Foot ulcers are common in diabetes and are associated with high morbidity, mortality and lower-extremity amputations (Foley, 1999; Baker and Osman, 2017; Jarl, 2019). Mechanical trauma is one of the key factors leading to ulceration (Raspovic and Landorf, 2014). Peripheral neuropathy ischemia and foot deformity are underlying factors that contribute to foot ulceration (Nubé et al, 2006).
Offloading is one of the primary therapies in management of diabetic foot ulcers (Raspovic and Landorf, 2014). There are various methods, including the use of devices, such as healing sandals, removable cast walkers, felted foam and total contact casts (Nubé et al, 2006; Hanft et al, 2011; Raspovic and Landorf, 2014).
Felted foam padding is a commonly used offloading modality in Western countries (Nubé et al, 2006; Ahmed, 2009; Al Thebati et al, 2016). The technique involves fixing felted foam to the plantar surface of the foot, with an aperture cut into the material corresponding to the ulcer site (Nubé et al, 2006; Ahmed, 2009; Curran et al, 2015).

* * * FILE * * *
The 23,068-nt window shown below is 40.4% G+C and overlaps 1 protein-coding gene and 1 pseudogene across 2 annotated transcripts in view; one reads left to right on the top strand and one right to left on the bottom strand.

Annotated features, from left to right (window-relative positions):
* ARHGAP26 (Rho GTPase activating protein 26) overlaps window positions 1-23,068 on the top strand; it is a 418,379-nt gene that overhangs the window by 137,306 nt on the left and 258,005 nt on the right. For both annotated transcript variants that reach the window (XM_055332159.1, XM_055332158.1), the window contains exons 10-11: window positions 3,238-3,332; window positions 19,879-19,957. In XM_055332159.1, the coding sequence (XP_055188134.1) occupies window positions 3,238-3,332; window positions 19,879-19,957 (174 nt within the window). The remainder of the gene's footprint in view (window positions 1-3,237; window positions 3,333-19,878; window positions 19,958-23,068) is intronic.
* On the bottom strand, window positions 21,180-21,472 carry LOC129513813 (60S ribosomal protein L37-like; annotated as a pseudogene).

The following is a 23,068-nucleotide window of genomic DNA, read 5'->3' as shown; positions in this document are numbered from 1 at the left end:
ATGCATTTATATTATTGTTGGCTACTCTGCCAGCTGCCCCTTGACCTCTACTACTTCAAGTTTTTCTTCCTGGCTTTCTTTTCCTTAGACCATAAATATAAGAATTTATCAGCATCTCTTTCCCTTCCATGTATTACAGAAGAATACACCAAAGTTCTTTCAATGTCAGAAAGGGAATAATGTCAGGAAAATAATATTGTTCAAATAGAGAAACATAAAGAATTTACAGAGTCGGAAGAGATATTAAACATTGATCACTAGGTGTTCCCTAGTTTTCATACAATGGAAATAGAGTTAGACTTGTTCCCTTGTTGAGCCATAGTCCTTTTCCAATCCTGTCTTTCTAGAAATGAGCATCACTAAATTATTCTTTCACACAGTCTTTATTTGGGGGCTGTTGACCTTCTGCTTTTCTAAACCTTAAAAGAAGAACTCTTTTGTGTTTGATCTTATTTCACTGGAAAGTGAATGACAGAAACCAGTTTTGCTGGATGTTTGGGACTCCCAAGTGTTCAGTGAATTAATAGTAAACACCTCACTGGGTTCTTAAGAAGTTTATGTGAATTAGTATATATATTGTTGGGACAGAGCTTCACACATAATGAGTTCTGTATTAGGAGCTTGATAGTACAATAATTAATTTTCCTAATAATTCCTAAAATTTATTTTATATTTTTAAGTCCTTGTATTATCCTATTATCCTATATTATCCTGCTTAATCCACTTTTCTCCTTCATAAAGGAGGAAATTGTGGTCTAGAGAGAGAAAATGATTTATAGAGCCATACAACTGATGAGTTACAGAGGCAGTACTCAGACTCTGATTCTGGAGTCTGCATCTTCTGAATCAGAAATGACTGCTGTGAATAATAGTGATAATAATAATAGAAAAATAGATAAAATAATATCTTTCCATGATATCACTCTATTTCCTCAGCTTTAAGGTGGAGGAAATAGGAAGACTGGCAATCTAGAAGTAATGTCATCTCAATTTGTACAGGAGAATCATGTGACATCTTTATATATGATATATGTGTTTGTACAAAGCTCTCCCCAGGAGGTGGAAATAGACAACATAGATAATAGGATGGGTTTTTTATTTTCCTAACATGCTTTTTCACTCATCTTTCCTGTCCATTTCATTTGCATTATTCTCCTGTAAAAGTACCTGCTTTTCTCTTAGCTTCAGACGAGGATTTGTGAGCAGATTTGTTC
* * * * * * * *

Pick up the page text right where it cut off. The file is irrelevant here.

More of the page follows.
Amit Jain’s offloading system is a new alternative to felted foam, with better material properties, and it works in a similar manner to felt (Jain, 2017; Jain et al, 2017). There are two types of offloading material. In Amit Jain’s standard offloading system, a combination of microcellular rubber with a viscoelastic material, such as ethyl vinyl acetate, is used; in the variant type, the viscoelastic materials are used either in isolation or in combination with materials other than microcellular rubber and ethylvinyl acetate (Jain, 2017).